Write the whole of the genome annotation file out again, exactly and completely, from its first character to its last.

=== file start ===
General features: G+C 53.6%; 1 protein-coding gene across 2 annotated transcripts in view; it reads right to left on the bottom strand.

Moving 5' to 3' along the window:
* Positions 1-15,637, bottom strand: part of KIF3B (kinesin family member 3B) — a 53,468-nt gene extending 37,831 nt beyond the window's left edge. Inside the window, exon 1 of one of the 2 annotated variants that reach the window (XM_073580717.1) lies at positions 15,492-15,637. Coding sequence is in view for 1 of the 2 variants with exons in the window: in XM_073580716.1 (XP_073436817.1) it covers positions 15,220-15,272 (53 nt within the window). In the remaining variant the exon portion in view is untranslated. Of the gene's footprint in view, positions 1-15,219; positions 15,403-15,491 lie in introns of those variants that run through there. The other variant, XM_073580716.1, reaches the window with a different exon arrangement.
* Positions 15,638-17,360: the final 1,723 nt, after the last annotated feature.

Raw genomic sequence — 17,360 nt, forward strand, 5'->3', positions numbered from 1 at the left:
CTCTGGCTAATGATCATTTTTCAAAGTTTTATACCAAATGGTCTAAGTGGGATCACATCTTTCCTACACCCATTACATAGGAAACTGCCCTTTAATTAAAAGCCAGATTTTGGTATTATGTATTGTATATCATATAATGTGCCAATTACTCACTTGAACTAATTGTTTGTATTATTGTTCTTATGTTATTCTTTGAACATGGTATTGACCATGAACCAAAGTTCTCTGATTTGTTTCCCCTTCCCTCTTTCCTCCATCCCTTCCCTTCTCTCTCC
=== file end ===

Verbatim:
General features: G+C 53.6%; 1 protein-coding gene across 2 annotated transcripts in view; it reads right to left on the bottom strand.

Moving 5' to 3' along the window:
* Positions 1-15,637, bottom strand: part of KIF3B (kinesin family member 3B) — a 53,468-nt gene extending 37,831 nt beyond the window's left edge. Inside the window, exon 1 of one of the 2 annotated variants that reach the window (XM_073580717.1) lies at positions 15,492-15,637. Coding sequence is in view for 1 of the 2 variants with exons in the window: in XM_073580716.1 (XP_073436817.1) it covers positions 15,220-15,272 (53 nt within the window). In the remaining variant the exon portion in view is untranslated. Of the gene's footprint in view, positions 1-15,219; positions 15,403-15,491 lie in introns of those variants that run through there. The other variant, XM_073580716.1, reaches the window with a different exon arrangement.
* Positions 15,638-17,360: the final 1,723 nt, after the last annotated feature.

Raw genomic sequence — 17,360 nt, forward strand, 5'->3', positions numbered from 1 at the left:
CTCTGGCTAATGATCATTTTTCAAAGTTTTATACCAAATGGTCTAAGTGGGATCACATCTTTCCTACACCCATTACATAGGAAACTGCCCTTTAATTAAAAGCCAGATTTTGGTATTATGTATTGTATATCATATAATGTGCCAATTACTCACTTGAACTAATTGTTTGTATTATTGTTCTTATGTTATTCTTTGAACATGGTATTGACCATGAACCAAAGTTCTCTGATTTGTTTCCCCTTCCCTCTTTCCTCCATCCCTTCCCTTCTCTCTCC